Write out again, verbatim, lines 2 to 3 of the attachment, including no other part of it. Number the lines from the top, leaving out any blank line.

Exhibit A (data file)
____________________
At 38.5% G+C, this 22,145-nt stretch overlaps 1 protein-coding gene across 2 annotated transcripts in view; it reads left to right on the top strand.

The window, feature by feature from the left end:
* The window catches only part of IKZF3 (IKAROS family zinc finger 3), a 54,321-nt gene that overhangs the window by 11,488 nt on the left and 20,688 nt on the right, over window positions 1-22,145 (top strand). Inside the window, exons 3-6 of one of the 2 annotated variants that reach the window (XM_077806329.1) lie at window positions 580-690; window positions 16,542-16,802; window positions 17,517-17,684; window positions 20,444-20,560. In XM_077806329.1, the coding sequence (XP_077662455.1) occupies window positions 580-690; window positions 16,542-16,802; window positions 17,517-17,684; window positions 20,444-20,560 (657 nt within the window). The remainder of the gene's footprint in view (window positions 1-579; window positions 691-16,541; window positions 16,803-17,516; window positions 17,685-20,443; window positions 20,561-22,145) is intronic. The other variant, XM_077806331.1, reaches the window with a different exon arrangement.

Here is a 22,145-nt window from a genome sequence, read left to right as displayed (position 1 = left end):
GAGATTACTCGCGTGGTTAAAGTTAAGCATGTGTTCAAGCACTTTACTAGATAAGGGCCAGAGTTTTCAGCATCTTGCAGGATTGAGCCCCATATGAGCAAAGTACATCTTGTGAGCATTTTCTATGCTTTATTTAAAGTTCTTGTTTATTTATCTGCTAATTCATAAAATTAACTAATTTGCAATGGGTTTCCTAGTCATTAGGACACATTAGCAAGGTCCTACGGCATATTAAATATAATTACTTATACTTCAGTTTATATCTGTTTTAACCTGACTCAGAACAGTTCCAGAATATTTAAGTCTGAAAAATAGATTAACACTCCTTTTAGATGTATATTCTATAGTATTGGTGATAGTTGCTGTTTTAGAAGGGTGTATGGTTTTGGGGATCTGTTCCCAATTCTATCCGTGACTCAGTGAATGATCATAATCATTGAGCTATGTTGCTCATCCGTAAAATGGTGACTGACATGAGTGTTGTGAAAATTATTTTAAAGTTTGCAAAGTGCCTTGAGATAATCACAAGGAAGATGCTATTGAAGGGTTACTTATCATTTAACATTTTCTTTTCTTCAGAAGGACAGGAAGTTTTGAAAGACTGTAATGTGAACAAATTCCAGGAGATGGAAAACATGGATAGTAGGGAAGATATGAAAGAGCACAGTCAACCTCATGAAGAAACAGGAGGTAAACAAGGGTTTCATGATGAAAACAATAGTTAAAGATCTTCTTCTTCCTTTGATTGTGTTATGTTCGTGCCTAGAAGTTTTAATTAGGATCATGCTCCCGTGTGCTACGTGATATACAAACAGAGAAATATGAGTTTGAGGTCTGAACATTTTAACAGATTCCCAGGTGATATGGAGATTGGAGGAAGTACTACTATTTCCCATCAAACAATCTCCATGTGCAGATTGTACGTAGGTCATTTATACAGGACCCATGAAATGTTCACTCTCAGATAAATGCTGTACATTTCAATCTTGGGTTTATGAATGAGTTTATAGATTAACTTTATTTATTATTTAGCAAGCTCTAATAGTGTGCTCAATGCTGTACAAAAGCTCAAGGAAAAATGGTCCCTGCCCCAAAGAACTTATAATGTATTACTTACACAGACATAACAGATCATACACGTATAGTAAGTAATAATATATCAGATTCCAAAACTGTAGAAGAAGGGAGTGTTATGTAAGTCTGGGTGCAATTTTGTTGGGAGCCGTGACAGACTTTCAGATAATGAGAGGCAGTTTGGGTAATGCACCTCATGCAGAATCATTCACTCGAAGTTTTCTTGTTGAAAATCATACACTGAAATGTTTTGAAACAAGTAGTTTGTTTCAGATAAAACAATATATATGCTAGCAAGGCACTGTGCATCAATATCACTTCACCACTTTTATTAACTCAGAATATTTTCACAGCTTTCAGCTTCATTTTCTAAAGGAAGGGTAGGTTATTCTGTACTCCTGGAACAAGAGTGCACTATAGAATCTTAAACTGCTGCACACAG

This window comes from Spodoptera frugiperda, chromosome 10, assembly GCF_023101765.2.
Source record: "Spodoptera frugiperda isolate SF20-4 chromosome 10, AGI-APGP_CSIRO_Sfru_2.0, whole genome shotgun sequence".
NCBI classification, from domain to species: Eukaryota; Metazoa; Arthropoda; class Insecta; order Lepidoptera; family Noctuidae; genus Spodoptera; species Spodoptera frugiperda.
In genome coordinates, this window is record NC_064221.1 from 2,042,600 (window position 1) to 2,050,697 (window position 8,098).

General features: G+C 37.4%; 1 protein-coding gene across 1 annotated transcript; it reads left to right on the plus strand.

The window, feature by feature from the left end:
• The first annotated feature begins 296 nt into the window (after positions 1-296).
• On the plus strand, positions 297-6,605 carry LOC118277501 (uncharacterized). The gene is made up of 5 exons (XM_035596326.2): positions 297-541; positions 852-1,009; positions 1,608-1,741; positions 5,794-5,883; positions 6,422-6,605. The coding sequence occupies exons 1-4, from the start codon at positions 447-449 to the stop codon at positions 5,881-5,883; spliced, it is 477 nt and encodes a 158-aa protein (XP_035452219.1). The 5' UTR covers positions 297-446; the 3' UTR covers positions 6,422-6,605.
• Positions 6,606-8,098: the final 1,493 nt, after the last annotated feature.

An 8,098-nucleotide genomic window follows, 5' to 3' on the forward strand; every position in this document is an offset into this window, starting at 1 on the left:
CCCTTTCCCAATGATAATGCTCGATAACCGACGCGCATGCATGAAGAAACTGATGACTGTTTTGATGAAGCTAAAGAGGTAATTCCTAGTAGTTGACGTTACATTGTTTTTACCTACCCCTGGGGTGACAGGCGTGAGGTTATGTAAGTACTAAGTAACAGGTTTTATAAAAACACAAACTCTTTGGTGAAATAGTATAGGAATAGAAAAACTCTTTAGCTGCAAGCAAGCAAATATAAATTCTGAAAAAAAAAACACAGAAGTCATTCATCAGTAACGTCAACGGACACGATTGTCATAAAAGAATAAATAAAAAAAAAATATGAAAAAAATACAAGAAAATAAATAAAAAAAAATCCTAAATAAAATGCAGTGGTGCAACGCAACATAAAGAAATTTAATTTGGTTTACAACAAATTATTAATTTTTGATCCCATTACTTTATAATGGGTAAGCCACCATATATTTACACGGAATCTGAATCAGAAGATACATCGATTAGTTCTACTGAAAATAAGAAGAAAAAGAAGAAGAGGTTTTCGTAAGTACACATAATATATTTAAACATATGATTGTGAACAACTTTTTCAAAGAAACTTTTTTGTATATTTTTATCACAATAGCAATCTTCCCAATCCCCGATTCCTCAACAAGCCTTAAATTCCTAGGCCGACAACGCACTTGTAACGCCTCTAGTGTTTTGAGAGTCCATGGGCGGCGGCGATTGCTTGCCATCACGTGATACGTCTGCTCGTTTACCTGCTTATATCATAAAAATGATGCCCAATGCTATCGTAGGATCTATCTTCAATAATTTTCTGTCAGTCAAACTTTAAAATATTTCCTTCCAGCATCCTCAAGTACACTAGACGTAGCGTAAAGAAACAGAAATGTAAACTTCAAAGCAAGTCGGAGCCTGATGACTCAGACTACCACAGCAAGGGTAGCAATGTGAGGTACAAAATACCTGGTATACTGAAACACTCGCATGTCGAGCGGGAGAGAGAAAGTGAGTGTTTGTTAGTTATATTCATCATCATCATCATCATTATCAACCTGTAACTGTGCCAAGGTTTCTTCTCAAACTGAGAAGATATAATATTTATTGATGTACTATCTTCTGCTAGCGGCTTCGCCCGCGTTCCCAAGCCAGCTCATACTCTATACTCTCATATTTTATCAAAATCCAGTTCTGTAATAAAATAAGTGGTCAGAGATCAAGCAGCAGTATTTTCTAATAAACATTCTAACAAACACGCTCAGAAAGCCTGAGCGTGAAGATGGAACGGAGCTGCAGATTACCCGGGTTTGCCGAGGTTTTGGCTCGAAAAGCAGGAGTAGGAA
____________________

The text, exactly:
The window, feature by feature from the left end:
* The window catches only part of IKZF3 (IKAROS family zinc finger 3), a 54,321-nt gene that overhangs the window by 11,488 nt on the left and 20,688 nt on the right, over window positions 1-22,145 (top strand). Inside the window, exons 3-6 of one of the 2 annotated variants that reach the window (XM_077806329.1) lie at window positions 580-690; window positions 16,542-16,802; window positions 17,517-17,684; window positions 20,444-20,560. In XM_077806329.1, the coding sequence (XP_077662455.1) occupies window positions 580-690; window positions 16,542-16,802; window positions 17,517-17,684; window positions 20,444-20,560 (657 nt within the window). The remainder of the gene's footprint in view (window positions 1-579; window positions 691-16,541; window positions 16,803-17,516; window positions 17,685-20,443; window positions 20,561-22,145) is intronic. The other variant, XM_077806331.1, reaches the window with a different exon arrangement.